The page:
Archive of Australian Judaica
The Archive is a collection of source materials relating to Jewish life in Australia from the origin of the Jewish community up to the present day. The material housed in the Archive consists of a variety of types including anything of an archival or ephemeral nature, which reflects the multifaceted nature of Jewish life in Australia, and its social interactions with the broader Australian community.
On 9-10 November 1938, nearly 200 synagogues were destroyed, over 8,000 Jewish shops were sacked and looted, and tens of thousands of Jewish males were removed to concentration camps in Nazi Germany and Austria. This night became known as Kristallnacht translating from German, to the Night of Broken Glass, and today is known also as the Nazi Pogrom-a turning point when for the first time radical violence was used against the Jews. This national-wide pogrom occurred throughout Germany, recently annexed Austria, and the Sudetenland in Czechoslovakia. The name Kristallnacht refers to the shards of glass that was smashed over the two days of looting and violence.
In remembrance of Kristallnacht, the Australian Judaica Archive is highlighting an important part of our collection on the distinguished musician Werner Baer.
Werner Baer (1914-1992) (composer, arranger and conductor) was born in Berlin of Jewish middle class parents and gravitated to music. He was playing the piano at three years of age, composing at six, playing concertos at ten, and commenced organ lessons at thirteen. He studied piano at the Hochschule fur Musik in Berlin with Artur Schnable, composition with Professor Bumoke and conducting with Professor Gross. Later he studied organ with Professor Straube, Cantor of the historic St Thomas' Church Leipzig, where Johann Sebastian Bach had played in earlier years. In 1935 at the age of 21, he was appointed the youngest ever choirmaster of one of the great Liberal Synagogues in Berlin, and shortly afterwards Junior Music coach and repetiteur with the Berlin Municipal Opera. At this time he made recital tours of Germany and several European countries, as accompanist and associate artist, with Richard Tauber, Joseph Schmidt and Alexander Kipnis.
However, the Nazis caught up with him and he was interned in Sachsenhausen for a short period, managing to secure his release with the help of friends and escaping to Singapore. His musical talents were immediately recognised, and he was appointed Municipal Organist and lectured in piano, harmony, counterpoint and instrumental studies at Raffles College. At the beginning of the war in 1939 he was interned again by the British, and in 1940 sent to Australia aboard the Queen Mary with 300 other internees. On arrival, he was classified as an “enemy alien” and sent to an internment camp in Tatura, Victoria. Following Pearl Harbour, in 1942 the Jewish refugees from Nazism were classified as “friendly aliens” and, with other leading German and Austrian Jewish musicians, he was allowed to join the Eighth Australian Employment Company (army) where they formed a special musical unit to entertain the troops. After the war he became involved in Australia's musical life, becoming director of the Australian Amateur Hour for eighteen months, and then joined the Sydney Savage Club in 1947, an organisation dedicated to the encouragement and support of young performers in all branches of the Arts. In 1951, he joined the ABC as supervisor of Music, New South Wales, and served in that position for 28 years until his retirement in 1979.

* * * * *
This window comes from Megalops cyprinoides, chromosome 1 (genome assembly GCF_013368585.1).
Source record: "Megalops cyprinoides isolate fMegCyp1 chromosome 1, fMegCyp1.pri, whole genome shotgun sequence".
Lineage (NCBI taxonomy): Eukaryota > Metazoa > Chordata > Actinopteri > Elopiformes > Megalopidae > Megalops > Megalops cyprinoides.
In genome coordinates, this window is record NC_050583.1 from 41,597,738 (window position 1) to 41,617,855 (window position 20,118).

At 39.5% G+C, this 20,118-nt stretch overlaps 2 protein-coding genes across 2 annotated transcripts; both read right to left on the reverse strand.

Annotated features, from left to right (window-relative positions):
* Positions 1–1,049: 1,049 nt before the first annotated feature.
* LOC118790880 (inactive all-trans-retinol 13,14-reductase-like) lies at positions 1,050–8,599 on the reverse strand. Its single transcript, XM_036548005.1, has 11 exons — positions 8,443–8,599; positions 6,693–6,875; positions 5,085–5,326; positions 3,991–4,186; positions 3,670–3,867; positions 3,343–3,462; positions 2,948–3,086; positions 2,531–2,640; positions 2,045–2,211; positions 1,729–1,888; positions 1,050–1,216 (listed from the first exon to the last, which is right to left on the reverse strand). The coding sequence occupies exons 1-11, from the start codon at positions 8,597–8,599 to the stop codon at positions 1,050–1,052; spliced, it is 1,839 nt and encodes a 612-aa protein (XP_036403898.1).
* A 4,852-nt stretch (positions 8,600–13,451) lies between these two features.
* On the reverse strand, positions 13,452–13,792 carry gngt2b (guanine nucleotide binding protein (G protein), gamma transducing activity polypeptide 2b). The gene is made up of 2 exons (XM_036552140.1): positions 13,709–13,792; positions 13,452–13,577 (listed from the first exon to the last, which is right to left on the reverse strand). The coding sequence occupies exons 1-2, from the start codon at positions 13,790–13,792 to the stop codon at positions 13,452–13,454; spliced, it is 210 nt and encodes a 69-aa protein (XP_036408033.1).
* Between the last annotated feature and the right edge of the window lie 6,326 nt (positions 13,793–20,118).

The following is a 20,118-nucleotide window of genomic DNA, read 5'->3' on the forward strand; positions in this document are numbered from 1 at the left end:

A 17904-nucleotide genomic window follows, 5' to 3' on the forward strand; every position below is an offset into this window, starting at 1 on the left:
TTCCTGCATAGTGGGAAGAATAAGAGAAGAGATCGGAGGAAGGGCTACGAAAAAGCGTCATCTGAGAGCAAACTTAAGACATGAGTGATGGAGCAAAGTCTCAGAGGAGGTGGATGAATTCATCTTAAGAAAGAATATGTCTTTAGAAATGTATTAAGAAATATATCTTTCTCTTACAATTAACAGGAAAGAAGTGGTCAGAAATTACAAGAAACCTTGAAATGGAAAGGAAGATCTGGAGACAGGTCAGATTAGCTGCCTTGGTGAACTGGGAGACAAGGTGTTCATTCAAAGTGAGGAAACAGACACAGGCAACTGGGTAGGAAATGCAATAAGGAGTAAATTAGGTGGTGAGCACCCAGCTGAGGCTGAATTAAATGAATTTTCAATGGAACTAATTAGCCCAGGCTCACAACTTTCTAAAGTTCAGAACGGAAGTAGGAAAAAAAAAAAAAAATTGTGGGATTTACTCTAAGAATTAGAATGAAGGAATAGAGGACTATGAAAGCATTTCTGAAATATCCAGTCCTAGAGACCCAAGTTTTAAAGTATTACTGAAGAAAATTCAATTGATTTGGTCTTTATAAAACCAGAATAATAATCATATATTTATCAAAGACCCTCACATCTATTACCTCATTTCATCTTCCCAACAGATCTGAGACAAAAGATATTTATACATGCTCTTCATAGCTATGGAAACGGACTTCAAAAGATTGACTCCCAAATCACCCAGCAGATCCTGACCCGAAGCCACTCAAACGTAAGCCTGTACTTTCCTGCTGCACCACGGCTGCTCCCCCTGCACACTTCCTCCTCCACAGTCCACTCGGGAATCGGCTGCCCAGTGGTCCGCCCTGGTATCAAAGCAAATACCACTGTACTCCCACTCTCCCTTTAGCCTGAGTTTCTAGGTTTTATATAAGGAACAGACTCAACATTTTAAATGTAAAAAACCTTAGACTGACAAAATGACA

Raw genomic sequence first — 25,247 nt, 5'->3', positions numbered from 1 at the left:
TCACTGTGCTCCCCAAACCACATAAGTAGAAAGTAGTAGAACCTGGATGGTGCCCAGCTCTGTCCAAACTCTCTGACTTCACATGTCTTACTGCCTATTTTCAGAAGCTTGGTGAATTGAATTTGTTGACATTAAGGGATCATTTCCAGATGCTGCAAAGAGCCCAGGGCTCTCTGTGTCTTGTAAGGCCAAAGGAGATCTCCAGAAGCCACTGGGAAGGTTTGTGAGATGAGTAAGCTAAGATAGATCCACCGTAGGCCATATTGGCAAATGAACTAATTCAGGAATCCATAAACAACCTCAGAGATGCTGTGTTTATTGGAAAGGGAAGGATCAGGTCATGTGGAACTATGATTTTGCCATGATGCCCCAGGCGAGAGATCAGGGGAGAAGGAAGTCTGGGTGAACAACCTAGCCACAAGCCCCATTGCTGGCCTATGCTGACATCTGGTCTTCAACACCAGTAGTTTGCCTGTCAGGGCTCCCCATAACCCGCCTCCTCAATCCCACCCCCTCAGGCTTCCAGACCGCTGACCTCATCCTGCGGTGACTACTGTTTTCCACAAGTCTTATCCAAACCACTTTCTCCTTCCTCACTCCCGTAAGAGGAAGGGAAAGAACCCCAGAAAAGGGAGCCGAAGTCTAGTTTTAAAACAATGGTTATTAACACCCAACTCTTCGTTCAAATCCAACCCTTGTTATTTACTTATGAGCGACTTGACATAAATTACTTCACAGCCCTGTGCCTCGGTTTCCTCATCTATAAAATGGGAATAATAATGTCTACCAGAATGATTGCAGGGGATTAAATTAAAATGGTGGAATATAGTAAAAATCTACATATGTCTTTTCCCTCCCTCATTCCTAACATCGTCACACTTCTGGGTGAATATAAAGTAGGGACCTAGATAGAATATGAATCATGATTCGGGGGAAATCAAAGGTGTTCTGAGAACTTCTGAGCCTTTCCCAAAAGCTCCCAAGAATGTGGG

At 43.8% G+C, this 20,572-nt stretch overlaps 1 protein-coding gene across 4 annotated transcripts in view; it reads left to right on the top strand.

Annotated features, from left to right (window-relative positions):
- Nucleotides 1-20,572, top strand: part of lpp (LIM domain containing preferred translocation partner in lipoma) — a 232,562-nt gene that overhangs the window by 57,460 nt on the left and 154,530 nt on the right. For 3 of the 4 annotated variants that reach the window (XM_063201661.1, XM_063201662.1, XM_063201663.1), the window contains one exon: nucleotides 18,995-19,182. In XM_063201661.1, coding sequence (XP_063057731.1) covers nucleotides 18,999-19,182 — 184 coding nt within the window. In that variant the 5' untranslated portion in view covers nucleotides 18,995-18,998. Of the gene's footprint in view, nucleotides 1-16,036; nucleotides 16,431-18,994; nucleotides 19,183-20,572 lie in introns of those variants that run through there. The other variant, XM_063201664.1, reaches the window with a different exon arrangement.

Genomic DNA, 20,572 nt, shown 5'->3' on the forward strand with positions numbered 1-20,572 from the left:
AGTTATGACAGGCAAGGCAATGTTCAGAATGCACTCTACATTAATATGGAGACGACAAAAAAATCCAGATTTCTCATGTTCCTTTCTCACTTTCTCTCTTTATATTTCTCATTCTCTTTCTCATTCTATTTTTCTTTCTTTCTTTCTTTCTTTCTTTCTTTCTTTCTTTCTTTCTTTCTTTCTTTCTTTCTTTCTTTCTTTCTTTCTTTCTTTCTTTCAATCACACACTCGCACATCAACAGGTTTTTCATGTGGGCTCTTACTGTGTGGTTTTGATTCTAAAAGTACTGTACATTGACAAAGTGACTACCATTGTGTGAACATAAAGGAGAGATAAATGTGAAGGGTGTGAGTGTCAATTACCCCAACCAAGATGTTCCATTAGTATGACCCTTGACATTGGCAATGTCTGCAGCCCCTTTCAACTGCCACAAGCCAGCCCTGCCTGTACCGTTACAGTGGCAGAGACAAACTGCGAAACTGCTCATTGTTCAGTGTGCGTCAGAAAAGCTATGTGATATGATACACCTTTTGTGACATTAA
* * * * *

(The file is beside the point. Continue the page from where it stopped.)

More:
Among posts he occupied were conductor of the Sydney Male choir and musical director of the Sydney Jewish Choral Society. Werner Baer's contribution to Australian music is vast, and encompasses many aspects of the musical spectrum: composer, conductor, orchestrator, arranger, accompanist, pianist, organist, adjucator, broadcaster, lecturer, music critic, journalist and coach. His compositions included numerous songs, choral and liturgical works, ballet suites, piano works and film music. Of his many songs and compositions the most frequently played are: Test of Strength, Life of the Insects, Harvester's Song and Psalm 8. He was choirmaster at the Great Synagogue and his settings for the prayers Adon Olam and Mah Tovu were the more frequently used of his liturgical compositions.
- Biography written by the late Professor Emeritus Alan Crown
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